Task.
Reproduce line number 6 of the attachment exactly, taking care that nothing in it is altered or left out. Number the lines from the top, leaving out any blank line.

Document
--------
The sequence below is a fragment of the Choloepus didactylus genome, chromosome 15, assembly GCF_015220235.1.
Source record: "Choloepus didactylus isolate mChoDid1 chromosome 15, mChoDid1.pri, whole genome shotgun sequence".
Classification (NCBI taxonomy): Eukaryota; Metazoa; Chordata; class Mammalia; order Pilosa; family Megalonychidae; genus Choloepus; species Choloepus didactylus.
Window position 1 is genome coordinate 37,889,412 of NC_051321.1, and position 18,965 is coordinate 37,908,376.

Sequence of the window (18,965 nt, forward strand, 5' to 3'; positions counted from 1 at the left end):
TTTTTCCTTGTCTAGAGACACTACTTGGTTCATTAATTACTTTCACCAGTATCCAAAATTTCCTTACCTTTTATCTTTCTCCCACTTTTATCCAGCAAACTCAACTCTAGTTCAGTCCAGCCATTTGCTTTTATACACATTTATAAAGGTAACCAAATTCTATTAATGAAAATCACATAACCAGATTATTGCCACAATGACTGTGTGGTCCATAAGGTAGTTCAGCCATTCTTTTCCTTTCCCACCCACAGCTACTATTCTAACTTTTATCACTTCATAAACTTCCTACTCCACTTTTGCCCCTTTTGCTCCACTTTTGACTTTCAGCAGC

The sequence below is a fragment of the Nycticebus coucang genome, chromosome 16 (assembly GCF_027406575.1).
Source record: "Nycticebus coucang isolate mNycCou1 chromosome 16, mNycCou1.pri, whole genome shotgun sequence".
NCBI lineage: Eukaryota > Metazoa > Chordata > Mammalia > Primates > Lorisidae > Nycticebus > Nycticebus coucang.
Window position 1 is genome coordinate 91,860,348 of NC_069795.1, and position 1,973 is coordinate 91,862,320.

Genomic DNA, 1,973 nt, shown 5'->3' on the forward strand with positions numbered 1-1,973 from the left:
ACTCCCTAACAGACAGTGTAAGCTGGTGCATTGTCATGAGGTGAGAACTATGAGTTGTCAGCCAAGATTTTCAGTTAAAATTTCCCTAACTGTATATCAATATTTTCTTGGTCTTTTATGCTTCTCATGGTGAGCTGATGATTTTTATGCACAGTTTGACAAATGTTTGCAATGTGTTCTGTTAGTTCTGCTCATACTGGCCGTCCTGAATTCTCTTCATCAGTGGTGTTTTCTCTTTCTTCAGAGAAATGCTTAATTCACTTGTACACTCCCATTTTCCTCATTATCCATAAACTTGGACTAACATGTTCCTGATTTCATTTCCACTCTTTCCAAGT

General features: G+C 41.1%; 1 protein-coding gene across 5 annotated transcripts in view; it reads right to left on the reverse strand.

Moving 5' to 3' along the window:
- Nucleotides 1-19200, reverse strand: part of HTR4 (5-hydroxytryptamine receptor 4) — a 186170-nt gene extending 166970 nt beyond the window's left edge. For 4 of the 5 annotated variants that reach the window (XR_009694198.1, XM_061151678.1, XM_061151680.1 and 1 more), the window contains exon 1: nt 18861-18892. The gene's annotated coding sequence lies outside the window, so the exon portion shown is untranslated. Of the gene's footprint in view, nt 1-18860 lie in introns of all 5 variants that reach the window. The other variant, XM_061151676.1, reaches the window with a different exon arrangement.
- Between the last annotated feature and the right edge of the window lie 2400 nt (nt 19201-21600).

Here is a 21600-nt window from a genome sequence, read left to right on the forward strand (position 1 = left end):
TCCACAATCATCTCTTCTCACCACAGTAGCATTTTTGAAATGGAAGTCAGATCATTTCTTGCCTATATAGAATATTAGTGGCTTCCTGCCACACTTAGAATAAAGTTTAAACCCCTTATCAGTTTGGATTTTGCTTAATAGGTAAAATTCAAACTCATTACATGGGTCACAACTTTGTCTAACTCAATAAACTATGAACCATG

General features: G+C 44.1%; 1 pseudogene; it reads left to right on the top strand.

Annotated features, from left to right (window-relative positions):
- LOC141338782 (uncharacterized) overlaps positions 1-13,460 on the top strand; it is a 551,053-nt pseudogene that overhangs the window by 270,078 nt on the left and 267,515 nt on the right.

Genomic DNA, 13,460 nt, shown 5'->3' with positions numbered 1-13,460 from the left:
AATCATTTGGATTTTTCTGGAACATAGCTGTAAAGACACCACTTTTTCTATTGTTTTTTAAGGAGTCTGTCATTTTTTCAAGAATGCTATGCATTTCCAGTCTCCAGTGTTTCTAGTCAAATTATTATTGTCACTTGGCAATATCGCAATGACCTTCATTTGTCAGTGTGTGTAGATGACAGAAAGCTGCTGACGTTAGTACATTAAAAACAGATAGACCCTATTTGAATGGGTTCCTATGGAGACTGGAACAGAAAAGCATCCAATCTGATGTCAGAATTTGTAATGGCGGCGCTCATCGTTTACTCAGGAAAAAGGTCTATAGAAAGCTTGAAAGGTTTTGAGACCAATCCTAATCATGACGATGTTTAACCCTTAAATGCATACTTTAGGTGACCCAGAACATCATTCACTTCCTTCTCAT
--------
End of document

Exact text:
TTTTTCCTTGTCTAGAGACACTACTTGGTTCATTAATTACTTTCACCAGTATCCAAAATTTCCTTACCTTTTATCTTTCTCCCACTTTTATCCAGCAAACTCAACTCTAGTTCAGTCCAGCCATTTGCTTTTATACACATTTATAAAGGTAACCAAATTCTATTAATGAAAATCACATAACCAGATTATTGCCACAATGACTGTGTGGTCCATAAGGTAGTTCAGCCATTCTTTTCCTTTCCCACCCACAGCTACTATTCTAACTTTTATCACTTCATAAACTTCCTACTCCACTTTTGCCCCTTTTGCTCCACTTTTGACTTTCAGCAGC